Watch the skies! On Asteroid Day, Jon Bushell takes a look at the early years of asteroid spotting and the risks to human life of a major impact.

Colourised image of Ceres (NASA, ref PIA21079, Public Domain)

Today marks the seventh international Asteroid Day, an annual event promoting awareness of asteroids and the risks they pose to us here on Earth.

Close encounters with these objects are not as uncommon as we might think. Asteroid 2020 LD, which is over 120 metres in diameter, recently passed the Earth at a distance of just 190,000 miles, nearer to us than the Moon. And if that’s not enough, scientists didn’t even spot it until 7 June, two days after the space rock had already whizzed by at around 60,000 miles per hour!

Asteroid Day also marks the anniversary of the 1908 Tunguska event, the largest explosive encounter from space in recorded human history. While classed as an impact event, the asteroid (or comet?)  detonated a few miles above the ground, levelling around 830 square miles of forest in a remote part of eastern Russia. Asteroid Day is all about highlighting impact events and near misses, and encouraging greater monitoring efforts to identify these potential threats before they arrive. You need only look at the mass extinction at the end of the Cretaceous period, when the Chicxulub asteroid impact wiped out three-quarters of all life on Earth, to see that passing hazards are worth monitoring.

Meteor Crater in Arizona, by Shane Torgerson (Wikipedia, Creative Commons Licence)
Meteor Crater in Arizona, by Shane Torgerson (Wikipedia, Creative Commons Licence)

Before the start of the nineteenth century, asteroids were an unobserved and unknown phenomenon to astronomers. The term ‘asteroid’ was first coined by William Herschel in 1802, although it wasn’t widely adopted until much later. Herschel’s contributions to astronomy, along with those of his sister Caroline, were significant, and it was his discovery of Uranus in 1781 – an observation he initially reported to the Royal Society as a comet – that would lead scientists to discover the first asteroid twenty years later.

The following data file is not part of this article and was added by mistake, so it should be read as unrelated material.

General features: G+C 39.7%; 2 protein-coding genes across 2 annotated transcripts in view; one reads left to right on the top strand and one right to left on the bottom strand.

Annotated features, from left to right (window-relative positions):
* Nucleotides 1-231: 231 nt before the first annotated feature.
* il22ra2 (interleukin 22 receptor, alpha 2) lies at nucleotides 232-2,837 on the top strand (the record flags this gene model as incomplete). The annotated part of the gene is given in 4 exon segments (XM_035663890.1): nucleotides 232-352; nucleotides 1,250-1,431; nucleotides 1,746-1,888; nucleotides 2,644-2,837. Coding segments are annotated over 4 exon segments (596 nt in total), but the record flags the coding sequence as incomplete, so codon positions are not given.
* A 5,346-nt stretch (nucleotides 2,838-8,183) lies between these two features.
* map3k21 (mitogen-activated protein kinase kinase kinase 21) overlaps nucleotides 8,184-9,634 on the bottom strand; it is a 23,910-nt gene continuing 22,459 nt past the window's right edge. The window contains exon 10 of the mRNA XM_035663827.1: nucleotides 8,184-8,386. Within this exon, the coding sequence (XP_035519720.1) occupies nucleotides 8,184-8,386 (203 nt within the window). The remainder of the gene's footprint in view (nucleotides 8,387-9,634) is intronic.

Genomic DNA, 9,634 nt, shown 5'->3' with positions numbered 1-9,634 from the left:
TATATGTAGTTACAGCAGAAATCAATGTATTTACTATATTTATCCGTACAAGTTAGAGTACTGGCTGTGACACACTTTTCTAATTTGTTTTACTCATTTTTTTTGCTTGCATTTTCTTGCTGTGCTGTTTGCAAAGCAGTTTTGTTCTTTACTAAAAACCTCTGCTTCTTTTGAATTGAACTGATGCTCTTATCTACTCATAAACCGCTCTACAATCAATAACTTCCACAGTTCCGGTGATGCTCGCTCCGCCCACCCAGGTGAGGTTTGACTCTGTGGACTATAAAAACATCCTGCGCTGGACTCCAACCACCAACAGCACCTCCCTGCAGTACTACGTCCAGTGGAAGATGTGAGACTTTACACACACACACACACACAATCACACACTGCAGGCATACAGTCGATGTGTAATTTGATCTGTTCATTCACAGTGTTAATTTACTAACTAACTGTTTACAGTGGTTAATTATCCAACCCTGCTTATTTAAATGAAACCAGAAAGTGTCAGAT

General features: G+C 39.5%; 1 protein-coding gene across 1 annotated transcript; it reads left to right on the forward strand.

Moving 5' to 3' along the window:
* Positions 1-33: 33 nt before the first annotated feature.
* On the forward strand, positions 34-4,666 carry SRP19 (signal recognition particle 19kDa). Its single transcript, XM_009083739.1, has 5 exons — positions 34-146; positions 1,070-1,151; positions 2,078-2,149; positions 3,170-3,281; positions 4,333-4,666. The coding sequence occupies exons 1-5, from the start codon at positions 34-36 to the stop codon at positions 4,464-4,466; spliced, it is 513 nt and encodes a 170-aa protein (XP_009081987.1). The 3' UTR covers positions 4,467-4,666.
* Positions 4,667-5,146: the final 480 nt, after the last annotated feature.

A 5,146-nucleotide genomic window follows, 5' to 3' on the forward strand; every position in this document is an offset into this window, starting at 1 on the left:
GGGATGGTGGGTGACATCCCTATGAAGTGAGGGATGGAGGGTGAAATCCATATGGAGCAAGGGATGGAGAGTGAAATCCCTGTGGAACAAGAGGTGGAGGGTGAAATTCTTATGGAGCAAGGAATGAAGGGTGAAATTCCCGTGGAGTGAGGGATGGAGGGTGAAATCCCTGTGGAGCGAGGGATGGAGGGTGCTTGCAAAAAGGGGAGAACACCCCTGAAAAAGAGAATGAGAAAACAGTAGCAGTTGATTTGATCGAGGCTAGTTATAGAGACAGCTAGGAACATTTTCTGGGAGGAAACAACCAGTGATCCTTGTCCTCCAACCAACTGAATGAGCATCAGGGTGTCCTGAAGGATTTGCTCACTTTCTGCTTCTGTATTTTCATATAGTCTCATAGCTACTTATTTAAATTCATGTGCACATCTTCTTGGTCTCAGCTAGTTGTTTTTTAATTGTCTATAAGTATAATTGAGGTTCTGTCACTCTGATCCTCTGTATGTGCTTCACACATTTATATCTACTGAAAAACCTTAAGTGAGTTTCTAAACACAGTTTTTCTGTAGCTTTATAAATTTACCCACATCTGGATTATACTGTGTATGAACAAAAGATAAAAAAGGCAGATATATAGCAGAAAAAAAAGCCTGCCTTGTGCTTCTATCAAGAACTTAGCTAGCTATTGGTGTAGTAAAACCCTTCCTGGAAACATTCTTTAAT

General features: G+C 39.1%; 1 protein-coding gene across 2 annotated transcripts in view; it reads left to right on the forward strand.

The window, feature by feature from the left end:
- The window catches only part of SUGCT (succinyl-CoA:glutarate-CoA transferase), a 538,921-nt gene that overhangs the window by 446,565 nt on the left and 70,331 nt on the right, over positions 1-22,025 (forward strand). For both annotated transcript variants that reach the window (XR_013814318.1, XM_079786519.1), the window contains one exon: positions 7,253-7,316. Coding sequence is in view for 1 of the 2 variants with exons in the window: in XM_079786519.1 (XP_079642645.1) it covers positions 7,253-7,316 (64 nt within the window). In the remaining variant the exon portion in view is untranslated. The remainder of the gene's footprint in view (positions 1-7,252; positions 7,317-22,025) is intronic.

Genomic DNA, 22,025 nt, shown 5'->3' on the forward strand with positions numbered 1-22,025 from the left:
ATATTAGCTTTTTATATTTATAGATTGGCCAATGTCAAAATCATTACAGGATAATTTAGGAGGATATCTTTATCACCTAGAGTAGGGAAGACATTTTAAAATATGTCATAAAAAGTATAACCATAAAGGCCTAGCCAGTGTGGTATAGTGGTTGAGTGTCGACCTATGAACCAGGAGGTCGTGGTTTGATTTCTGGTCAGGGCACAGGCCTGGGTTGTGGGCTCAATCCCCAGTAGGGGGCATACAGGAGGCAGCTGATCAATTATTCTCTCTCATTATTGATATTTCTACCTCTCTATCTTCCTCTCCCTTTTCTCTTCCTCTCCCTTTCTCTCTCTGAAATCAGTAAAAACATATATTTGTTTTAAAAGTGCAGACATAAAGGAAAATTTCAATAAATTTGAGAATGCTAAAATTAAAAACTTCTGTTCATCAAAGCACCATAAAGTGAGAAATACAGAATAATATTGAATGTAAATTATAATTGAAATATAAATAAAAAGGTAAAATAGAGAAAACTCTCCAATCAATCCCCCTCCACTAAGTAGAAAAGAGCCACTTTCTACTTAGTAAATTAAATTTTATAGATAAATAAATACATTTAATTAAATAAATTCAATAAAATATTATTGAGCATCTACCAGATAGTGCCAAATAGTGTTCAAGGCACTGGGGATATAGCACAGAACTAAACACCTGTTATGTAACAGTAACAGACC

Mythological interpretation of the planet Uranus, 1846
Mythological interpretation of the planet Uranus, by Kenny Meadows, from the 1846 edition of the Illustrated London Almanack

The discovery of Uranus, the seventh planet in the solar system, fuelled interest in a mathematical theory known as the Titius-Bode law. This was developed by Johann Daniel Titius in 1766, and gained widespread recognition a few years later through the writings of Johann Elert Bode. The law proposed that every planet was twice as far from the Sun as its predecessor; although this theory has long since been discredited, by pure coincidence Uranus’s orbit fits the model almost perfectly. If the law had been accurate, there should been another planet between Mars and Jupiter. Astronomers became convinced there was a discovery just waiting to be made. The hunt was on.

Baron Franz Xaver Zach was one astronomer who joined the search. Born in Hungary, in the 1790s he was working  as the director of the Gotha Observatory in Germany, and would  go on to be elected as a Fellow of the Royal Society in 1804. He concluded that the prospect of finding a new planet was greater if a group of astronomers cooperated to chart different portions of the night sky. This led to the foundation in 1800 of the ‘Celestial Police’, a group of two dozen scientists from across Europe, collaborating to find the predicted planet.